I am writing in hopes of gaining the attention of our community’s humane society and to assist others who may have experienced what my mother has. First off, I feel the Human Society does a wonderful job at protecting animals and finding them appropriate homes. I also feel that their process decreases the chances of pets finding their forever homes.
My mother has been searching for a dog and found Molly, a beautiful 2 year old female Saint Bernard on the Humane Society’s website and quickly jumped at the chance to meet her. She found Molly gentle with a great temperament and quickly fell in love. My mother had no idea that attempting to adopt Molly would be a long and painful journey.
She left Molly to give herself time to think through the decision of adopting Molly and after not being able to get the beautiful canine out of her mind, decided she wanted to adopt.
She informed the Humane Society that she would like to adopt Molly and was told that Molly needs a home free of children and other pets because Molly had bit another dog and was a liability. My mother advised that her children were all grown up and that she had no other pets in her home so she filled out the application. She was quickly told by the woman managing the desk that there must be a lot of dogs running around since my mother lived in a trailer. My mother was hurt by this response and did not think her home should reflect her ability to be a kind and loving owner to Molly. My mother is single, semi-retired, and not in need of a big home. She advised the Humane Society employee that there were in fact, no dogs “running around” and that she would like to hand in her application.
At the end of the next week, my mother still hadn’t heard anything regarding Molly and contacted the Humane Society. She was told that a home visit would need to be conducted to ensure my mother was an adequate candidate and that the Humane Society would be in contact with her to schedule the visit. Many thoughts ran through mom’s mind – do all individuals who adopt pets have home visits conducted? Was it because Molly was “high risk”? Was she being judged based on where she lived? Regardless my mother agreed and was informed that someone would be in touch with her to schedule the visit.
Although I can appreciate how busy and time consuming it is to run such an organization, the Humane Society did not contact my mother. My mother again contacted the Humane Society and was told that, understandably, they were busy. My mother being patient and understanding agreed to continue to wait and was finally, in time able to have the home visit conducted.
During the home visit, the main area of the home was briefly looked at, and then time was spent in the yard. My mother advised the Humane Society employee that she will be having a fully enclosed fence installed in the spring but that in the meantime, she would ensure she was with Molly when she brought her outside. She was advised that there were now two more applicants that were interested in adopting Molly and that home visits needed to be conducted with these families.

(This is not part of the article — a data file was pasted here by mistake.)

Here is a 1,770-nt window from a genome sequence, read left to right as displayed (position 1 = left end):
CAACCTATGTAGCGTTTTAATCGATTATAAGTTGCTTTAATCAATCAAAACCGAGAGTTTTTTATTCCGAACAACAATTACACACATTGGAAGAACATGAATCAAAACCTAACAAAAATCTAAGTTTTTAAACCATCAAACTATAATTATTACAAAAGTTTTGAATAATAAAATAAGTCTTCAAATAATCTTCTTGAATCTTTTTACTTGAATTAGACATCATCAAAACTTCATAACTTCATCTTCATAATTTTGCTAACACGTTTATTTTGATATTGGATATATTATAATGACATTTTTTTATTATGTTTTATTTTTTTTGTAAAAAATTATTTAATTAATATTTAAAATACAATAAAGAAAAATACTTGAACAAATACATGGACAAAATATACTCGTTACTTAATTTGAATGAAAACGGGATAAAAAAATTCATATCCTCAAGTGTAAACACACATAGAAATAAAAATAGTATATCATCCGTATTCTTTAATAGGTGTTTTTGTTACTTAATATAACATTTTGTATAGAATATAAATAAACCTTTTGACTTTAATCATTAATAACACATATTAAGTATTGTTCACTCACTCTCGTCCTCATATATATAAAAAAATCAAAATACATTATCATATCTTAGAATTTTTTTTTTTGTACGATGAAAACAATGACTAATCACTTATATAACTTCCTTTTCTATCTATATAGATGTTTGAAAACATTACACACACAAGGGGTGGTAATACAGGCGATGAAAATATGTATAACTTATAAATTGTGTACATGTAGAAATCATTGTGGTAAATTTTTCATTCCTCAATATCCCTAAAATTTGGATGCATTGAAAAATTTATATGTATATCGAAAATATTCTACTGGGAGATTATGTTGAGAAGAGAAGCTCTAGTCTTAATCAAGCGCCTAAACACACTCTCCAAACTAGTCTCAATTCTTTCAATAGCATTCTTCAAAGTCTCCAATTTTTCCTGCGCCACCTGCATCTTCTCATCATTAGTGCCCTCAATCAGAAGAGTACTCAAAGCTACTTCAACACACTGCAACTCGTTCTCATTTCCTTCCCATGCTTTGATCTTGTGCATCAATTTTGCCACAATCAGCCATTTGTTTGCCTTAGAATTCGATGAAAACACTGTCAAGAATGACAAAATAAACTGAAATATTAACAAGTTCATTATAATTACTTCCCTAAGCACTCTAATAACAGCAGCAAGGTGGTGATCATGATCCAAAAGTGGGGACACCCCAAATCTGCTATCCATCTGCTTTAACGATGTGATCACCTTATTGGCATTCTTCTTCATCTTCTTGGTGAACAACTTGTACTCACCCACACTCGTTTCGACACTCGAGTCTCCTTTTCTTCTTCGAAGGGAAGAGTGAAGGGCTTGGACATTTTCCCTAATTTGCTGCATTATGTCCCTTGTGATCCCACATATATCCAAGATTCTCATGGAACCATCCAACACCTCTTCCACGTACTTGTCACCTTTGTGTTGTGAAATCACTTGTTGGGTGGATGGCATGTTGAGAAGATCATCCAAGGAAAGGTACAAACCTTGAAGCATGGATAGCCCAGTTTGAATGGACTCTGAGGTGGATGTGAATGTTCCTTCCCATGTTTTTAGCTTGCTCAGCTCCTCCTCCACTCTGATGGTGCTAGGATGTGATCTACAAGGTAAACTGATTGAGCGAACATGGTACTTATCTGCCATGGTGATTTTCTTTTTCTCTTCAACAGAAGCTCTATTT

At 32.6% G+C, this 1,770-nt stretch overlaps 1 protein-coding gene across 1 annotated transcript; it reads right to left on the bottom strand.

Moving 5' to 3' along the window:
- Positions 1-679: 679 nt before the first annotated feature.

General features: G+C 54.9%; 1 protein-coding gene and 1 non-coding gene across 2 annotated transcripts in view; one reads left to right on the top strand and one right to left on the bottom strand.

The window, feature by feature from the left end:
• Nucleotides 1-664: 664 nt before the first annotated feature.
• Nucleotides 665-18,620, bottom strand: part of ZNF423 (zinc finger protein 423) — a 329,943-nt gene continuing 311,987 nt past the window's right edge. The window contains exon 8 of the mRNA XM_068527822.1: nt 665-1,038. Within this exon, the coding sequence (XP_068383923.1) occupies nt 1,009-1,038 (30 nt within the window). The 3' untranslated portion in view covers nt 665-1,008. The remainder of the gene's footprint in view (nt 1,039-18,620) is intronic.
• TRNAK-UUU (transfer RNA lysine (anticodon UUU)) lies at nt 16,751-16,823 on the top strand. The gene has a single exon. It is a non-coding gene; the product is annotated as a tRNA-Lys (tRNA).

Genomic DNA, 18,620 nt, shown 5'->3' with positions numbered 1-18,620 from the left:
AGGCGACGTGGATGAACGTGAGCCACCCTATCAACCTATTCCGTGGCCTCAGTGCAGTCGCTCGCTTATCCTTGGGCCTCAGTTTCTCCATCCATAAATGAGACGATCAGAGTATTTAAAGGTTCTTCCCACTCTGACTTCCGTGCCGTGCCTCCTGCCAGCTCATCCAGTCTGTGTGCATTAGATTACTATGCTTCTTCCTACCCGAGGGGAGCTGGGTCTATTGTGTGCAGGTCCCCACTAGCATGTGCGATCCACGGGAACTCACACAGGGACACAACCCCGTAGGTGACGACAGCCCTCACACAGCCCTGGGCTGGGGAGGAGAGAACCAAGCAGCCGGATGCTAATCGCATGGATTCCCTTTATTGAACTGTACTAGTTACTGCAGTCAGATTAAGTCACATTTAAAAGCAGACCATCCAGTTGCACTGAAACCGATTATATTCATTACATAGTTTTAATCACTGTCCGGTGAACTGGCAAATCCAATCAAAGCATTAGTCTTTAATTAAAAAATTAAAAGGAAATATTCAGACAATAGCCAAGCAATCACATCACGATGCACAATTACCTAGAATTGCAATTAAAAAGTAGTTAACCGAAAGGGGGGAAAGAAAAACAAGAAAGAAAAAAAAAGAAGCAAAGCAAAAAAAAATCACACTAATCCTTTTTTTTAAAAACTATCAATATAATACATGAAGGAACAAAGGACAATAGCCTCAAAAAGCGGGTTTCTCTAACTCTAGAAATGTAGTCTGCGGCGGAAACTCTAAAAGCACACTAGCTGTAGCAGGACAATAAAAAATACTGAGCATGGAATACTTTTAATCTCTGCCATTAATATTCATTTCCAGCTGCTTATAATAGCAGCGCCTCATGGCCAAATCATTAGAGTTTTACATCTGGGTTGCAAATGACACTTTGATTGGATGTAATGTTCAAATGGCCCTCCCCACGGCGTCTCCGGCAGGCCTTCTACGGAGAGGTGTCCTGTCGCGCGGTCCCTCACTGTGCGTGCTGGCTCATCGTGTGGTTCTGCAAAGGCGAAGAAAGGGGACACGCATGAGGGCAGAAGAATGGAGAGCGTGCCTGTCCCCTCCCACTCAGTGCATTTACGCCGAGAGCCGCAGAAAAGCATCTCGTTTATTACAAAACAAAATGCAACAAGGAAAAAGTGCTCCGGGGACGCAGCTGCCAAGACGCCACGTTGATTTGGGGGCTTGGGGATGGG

My mother was quite upset as no mention of other visits had previously been mentioned, and she had been attempting for weeks to adopt Molly. She agreed that she would wait for the Humane Society to contact her after the home visits were conducted.
Again, after a week with no response, my mother contacted the Humane Society. She was quickly informed that she was not a satisfactory candidate for Molly as her yard was not adequate due to Molly’s “issues”. My poor mother is and was devastated. She cried to me sharing that she knows her yard isn’t the biggest but she really does plan on installing a fence, and asking why they have been so unhelpful, non-transparent, and making her jump through hoops for nothing.
In the midst of it all, I was able to get in touch with a friend of the previous owner of Molly who shared pictures of Molly with the owner’s 2 year old son. I shared that the Humane Society informed me that Molly was a stray and that the owners couldn’t afford to get her out, as well as that because of her being “vicious”, Molly wasn’t allowed to be in a home with children. I was informed that their 2 year old son ended up being allergic to Molly so the returned her to the breeder, who in turn brought Molly to the Humane Society. She also informed me that Molly was good with other dogs and absolutely loved kids.
Now I ask, is my mother’s small, unfenced yard as bad as Molly sitting in a kennel barley bigger than her for months when there is a willing and kind hearted person such as my mother willing to take her? I ask, is it fair for the Humane Society to keep people in the dark for weeks while they anxiously wait to hear about a potential new family member?
I also ask that the Humane Society recognize and acknowledge the people within their community who keep their organization running and treat them with enough respect to make them aware of their processes and decisions.
Lastly, I ask that they take another look at the situation with kindness and give my mother the opportunity to adopt this beautiful Saint Bernard as I know she would have a happy and healthy life.
– Dana chalifoux